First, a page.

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Air and sea evacuation from Libya
- Planes and ships ready for rescue

New Delhi, Feb. 25: Two commando-protected naval ships will leave for trouble-torn Libya tomorrow, while two Air India planes will fly daily to Tripoli for 10 days to bring home the estimated 18,000 Indians there.

The navy’s Jalashwa and Mysore are expected to take 11 days to reach Alexandria in Egypt, which neighbours Libya, the government said this evening.

A merchant vessel has also been chartered. This is in addition to Scotia Prince, which is on way to Libya and likely to reach Benghazi, one of the worst hit by the bloodletting, on February 28 to evacuate 1,200 people. From Benghazi, the group will be brought to Alexandria on March 2 and flown home by special flights.

External affairs minister S.M. Krishna said the two flights had been given clearance to operate by the Libyan authorities.

“As per the schedule given by Air India, two flights per day from tomorrow to March 7 will be operated,” he added. The Libyan government has been requested to extend the clearance if the evacuation isn’t over within that time.

Amid the rush, Krishna’s ministry denied reports that the Indians in distress were being asked to pay for their journey back home.

“Some unscrupulous elements are asking for payments/handling charges/facilitation fee for arranging evacuation of Indian nationals through the embassy of India in Libya. These activities are completely illegal and individuals engaged in them should be immediately reported to the law enforcement authorities,” the external affairs ministry said in a statement.

The release sought to allay concerns of the families of those stuck by asserting that “no payment or charge of any kind is being levied by the government for the evacuation/assisted departure of any Indian national in Libya”.

The air and sea evacuation plans came amid reports of Indians desperately trying to flee Libya. However, there are still up to 3,000 Indians stranded in southern Libyan towns. Foreign secretary Nirupama Rao assured relatives of Indians stuck in the region that the government was doing its best to help them.

“Sebha is in the interior. Our planes need clearance,” Rao said, referring to a troubled town in the southwest where an estimated 2,000 Indians are said to be stuck.

Some are being brought out through Tunisia, to the west of Libya. “The evacuation of some of our company workers (Indians working on Libyan projects) and staff in Libya is taking place via Tunisia,” Rao said.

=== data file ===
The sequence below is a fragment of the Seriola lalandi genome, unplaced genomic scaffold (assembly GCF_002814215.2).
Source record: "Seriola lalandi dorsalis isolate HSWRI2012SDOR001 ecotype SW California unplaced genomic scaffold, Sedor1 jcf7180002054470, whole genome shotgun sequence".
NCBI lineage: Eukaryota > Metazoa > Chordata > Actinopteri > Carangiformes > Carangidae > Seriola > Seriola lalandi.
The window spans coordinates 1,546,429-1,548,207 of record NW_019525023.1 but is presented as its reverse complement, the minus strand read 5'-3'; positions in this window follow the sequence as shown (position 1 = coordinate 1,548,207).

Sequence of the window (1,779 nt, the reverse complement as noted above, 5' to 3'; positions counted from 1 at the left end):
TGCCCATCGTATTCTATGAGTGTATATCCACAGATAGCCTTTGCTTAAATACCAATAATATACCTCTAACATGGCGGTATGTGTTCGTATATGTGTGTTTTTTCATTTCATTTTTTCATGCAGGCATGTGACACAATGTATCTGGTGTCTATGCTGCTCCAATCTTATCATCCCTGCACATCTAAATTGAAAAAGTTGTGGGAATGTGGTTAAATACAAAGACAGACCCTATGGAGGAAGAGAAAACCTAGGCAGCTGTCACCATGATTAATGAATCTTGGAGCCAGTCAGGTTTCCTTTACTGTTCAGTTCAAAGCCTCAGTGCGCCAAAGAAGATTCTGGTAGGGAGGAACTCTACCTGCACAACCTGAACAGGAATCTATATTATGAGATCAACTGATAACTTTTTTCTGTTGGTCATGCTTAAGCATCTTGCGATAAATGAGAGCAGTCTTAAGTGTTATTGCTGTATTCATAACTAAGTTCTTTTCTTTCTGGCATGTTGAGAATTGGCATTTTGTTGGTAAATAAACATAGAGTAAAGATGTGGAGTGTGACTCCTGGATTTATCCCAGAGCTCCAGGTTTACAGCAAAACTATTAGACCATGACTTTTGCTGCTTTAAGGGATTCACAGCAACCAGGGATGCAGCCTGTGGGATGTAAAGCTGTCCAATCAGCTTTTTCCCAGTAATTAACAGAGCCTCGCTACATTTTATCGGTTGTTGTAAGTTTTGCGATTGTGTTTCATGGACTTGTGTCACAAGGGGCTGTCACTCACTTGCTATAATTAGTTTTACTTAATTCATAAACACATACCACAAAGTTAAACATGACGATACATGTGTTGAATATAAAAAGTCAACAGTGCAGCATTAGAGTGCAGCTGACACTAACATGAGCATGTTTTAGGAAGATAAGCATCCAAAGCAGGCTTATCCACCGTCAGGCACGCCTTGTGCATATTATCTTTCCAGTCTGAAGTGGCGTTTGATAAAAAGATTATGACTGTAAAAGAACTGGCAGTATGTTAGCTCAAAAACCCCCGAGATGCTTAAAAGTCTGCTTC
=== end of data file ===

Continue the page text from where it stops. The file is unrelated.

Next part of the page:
Late tonight, ministry sources said some 200 Indian nationals had fled Tobruk, another of the trouble-torn Libyan towns in the east of the country, and were likely to cross over to Egypt by road. They will be flown back from Cairo. The Egyptian government has agreed to facilitate issue of transit visas on arrival at the border.

The first two Air India planes for Tripoli will leave early tomorrow and return late in the evening. A Boeing 747, with a capacity of 360 passengers, will take off from Mumbai. An Airbus 330, which can carry 280, will leave from Delhi.

The planes will be allowed to halt at the Tripoli airport for three hours. The flight time is eight to ten hours. Officials of Indian embassy are in touch with Indian community associations and will be at the airport to help in the evacuation. An Indian Air Force IL-76 has been kept on standby in Delhi.

The defence ministry issued a statement suggesting the navy vessels were suitable for evacuation missions. “INS Jalashwa, a landing platform dock-type of amphibious platform, is capable of undertaking humanitarian missions. INS Mysore, is a potent destroyer. The ships have been specially equipped for the task with full medical facilities such as operation theatre, doctors and paramedics,” said a defence ministry statement.

The ships carry six helicopters, armoured cars and are manned by the Marine Special Forces personnel, an elite commando squad.

In July 2006, the navy evacuated over 2,500 Indians, and some foreigners from Lebanon following the war between Israel and the Hezbollah.

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